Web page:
Soil mass and grind size used for sample homogenization strongly affect permanganate-oxidizable carbon (POXC) values, with implications for its use as a national soil health indicator

Mirjam Pulleman, Skye Wills, Rachel Creamer, Richard Dick, Rich Ferguson, Diane Hooper, Candiss Williams, Andrew J. Margenot

Research output: Contribution to journalArticlepeer-review

Abstract

Permanganate oxidizable carbon (POXC) is increasingly used in soil health assessments as an indicator of labile or active soil organic carbon (SOC). The POXC method owes its popularity to its rapidity and low cost and its responsiveness to soil management. However, the method's sensitivity to variation in methodological parameters may compromise the comparability of POXC values across soils. Here, we measured the effects of soil mass and the method of sample homogenization (grind size) on POXC values for a set of 42 soil samples, representing diverse geographic areas and soil types of the USA. Total SOC contents ranged from 3.0 to 288.4 g kg−1. Ten treatments, combinations of five sample masses (0.25–5.0 g) and two grind sizes (<2 mm, <0.18 mm), were evaluated for POXC based on Weil et al. (2003). Results showed that POXC values decreased exponentially with increasing soil mass used, while analytical variability decreased as well. Decreasing grind size from <2 mm to <0.18 mm increased POXC values by 49% and decreased analytical variability. Strong correlations between POXC values obtained at two different soil masses (r = 0.91–0.97) or grind sizes (r = 0.96) indicate that general trends in POXC values across soils are maintained irrespective of soil mass or grind size, but the results are not interchangeable since POXC values differ considerably. Therefore methodological parameters, including soil mass and intensity of soil homogenization, should be strictly controlled to ensure comparability. However, standardizing soil mass presents a challenge for its use in national monitoring schemes as none of the soil masses yielded results within the method's quantitation limits for all soils included in our sample set. A more fundamental problem challenging the comparison and interpretation of POXC values relates to the use of a fixed soil mass for POXC analysis across soils with different SOC contents. Whereas the initial amount of MnO4 is fixed, the amount of SOC that takes part in the oxidation reaction is soil specific and not controlled for when using a fixed soil mass. This leads to variation in the [MnO4]: SOC mass ratio during the reaction, which affects the size and the biochemical composition of the fraction of total SOC being oxidized. We conclude that the POXC method falls short as an analytical method for measuring a well-defined C pool. Performing POXC analyses based on a fixed SOC mass may improve comparability of POXC values across soils with contrasting SOM contents, but would compromise the main advantages of the POXC method in terms of simplicity, speed and low-cost.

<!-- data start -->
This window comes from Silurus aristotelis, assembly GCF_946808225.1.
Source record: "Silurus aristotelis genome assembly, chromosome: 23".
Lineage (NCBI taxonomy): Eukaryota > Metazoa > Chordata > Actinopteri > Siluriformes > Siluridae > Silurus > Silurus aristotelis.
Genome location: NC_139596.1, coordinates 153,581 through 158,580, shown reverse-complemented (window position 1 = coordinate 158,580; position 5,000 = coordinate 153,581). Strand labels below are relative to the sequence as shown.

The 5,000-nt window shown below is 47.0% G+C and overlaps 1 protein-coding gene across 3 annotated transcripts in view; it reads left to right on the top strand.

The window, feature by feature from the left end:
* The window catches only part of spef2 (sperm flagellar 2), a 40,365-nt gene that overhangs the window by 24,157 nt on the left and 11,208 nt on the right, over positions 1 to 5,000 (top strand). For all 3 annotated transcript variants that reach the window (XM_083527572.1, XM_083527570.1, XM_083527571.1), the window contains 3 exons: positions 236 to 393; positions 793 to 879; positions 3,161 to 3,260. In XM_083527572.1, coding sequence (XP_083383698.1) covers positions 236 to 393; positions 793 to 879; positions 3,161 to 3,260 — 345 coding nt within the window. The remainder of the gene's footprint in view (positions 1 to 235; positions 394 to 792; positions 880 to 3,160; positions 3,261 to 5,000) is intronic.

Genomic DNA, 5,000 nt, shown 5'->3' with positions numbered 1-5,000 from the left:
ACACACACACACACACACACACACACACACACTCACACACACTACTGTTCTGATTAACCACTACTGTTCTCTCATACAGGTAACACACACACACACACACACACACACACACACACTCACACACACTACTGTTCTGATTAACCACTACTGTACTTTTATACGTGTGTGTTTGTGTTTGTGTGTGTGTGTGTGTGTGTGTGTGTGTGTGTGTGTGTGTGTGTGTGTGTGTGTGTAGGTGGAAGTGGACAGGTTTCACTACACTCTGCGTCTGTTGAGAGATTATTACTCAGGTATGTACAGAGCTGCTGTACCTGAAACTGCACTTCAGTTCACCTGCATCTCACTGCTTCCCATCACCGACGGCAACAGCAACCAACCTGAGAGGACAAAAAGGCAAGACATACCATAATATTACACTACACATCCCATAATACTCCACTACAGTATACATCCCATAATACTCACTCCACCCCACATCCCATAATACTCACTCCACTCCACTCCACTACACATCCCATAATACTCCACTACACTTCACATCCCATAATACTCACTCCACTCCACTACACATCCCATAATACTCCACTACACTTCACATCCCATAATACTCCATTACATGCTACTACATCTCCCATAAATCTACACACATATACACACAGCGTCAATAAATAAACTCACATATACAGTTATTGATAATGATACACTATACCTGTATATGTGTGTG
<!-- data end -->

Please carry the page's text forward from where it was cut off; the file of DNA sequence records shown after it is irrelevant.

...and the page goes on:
Original languageEnglish (US)
Article number114742
JournalGeoderma
Volume383
DOIs
StatePublished - Feb 1 2021

Keywords

  • Active carbon
  • Analytical variability
  • Labile carbon
  • Method quantitation limits
  • National monitoring
  • Soil organic matter

ASJC Scopus subject areas

  • Soil Science

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